Meet the Candidates in U.S. House District 10: Democrat Kimberly Bizon

Voters in Michigan’s 10th Congressional District have four candidates on the Nov. 6 ballot. WDET’s Pat Batcheller interviewed each of them. Click on the audio player to hear his conversation with Kimberly Bizon, the Democratic candidate. Bizon is a web and interactive director at the Sussman Agency. Here’s a transcript of the interview:

 

Pat Batcheller: Why are you running?

Kimberly Bizon: I jumped into the race last year, 13 months ago. I wasn’t really pleased with the current administration and the deregulation about the environment. I think we can do better. We need strong leadership to move us forward with the 21st Century. We also need a representative who will listen to people, and I fell that that’s lacking in politics today.

Pat Batcheller: You’re running against Rep. Paul Mitchell, the Republican who’s just finishing up his first term in Congress. Why don’t you feel that he’s representing the district?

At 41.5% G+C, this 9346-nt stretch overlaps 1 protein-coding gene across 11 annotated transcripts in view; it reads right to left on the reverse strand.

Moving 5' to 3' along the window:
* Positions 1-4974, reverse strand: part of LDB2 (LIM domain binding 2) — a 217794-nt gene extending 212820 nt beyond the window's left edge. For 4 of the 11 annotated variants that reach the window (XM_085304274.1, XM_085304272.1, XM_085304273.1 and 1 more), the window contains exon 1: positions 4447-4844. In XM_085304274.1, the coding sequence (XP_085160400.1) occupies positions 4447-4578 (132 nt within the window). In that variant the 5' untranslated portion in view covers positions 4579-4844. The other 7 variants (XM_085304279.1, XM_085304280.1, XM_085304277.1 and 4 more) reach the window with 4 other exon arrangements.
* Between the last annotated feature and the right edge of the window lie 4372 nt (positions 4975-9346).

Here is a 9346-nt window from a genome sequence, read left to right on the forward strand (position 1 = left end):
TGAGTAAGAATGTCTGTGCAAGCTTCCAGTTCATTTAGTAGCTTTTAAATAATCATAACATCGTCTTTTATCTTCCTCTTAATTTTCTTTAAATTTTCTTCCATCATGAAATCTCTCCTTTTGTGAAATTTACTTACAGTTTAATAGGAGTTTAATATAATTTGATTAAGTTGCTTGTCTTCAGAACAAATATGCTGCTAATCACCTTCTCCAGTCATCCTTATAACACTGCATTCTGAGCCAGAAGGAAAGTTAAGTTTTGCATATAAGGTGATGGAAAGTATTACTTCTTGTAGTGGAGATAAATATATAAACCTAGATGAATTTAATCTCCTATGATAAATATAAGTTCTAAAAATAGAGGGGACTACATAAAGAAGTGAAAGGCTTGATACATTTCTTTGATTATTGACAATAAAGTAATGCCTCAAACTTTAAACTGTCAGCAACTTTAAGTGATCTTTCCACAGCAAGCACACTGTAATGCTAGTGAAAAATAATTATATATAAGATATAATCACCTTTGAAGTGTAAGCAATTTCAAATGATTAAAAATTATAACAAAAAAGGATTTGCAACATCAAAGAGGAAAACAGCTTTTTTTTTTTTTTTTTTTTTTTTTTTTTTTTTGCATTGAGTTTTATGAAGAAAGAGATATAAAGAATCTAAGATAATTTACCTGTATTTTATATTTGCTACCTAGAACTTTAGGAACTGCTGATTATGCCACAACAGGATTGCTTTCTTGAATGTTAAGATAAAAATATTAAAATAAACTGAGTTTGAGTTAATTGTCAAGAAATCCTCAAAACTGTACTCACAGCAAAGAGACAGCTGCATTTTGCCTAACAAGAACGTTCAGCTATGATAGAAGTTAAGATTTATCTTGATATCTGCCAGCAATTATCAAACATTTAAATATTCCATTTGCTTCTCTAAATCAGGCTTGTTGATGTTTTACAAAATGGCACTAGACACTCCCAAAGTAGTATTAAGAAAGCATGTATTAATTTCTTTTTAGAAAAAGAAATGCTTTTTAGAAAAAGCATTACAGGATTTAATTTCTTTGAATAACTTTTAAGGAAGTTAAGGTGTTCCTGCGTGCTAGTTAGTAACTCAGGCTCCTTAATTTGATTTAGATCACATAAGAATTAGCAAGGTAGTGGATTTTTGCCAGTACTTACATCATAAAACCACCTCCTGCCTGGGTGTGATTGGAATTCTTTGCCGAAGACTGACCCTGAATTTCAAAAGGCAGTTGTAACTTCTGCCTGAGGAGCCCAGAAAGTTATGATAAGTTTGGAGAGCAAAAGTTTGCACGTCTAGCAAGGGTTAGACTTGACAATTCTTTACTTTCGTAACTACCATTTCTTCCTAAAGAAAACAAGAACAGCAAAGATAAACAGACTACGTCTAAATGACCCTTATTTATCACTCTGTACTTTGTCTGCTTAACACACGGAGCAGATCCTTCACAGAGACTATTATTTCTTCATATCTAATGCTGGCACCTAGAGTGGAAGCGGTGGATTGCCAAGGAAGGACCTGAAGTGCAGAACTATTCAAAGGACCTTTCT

Kimberly Bizon: He refuses to hold any public town halls in our area. District 10 encompasses six counties. And I believe that people really need to hear his voice, and to understand what was his voice representing District 10? So I feel that he fell short of that.

Pat Batcheller: Have you ever run for office before?

Pat Batcheller

Democratic candidate Kimberly Bizon

Kimberly Bizon: No, but some people have mentioned that I didn’t follow the “proper” pathway into this political arena. However, I am the president of Huronia Heights subdivision in Lexington, also the chairwoman of Concerned Associations, which encompasses four subdivisions along Lake Huron, where we talk about E. coli runoff, beach safety, beach erosion, and I also work with my community and we just recently initiated a recycling program, which has brought money in for Sanilac County, and also offered six jobs from the Mental Health Department.

Pat Batcheller: I’m curious. What do people think is the “proper” way to get into politics?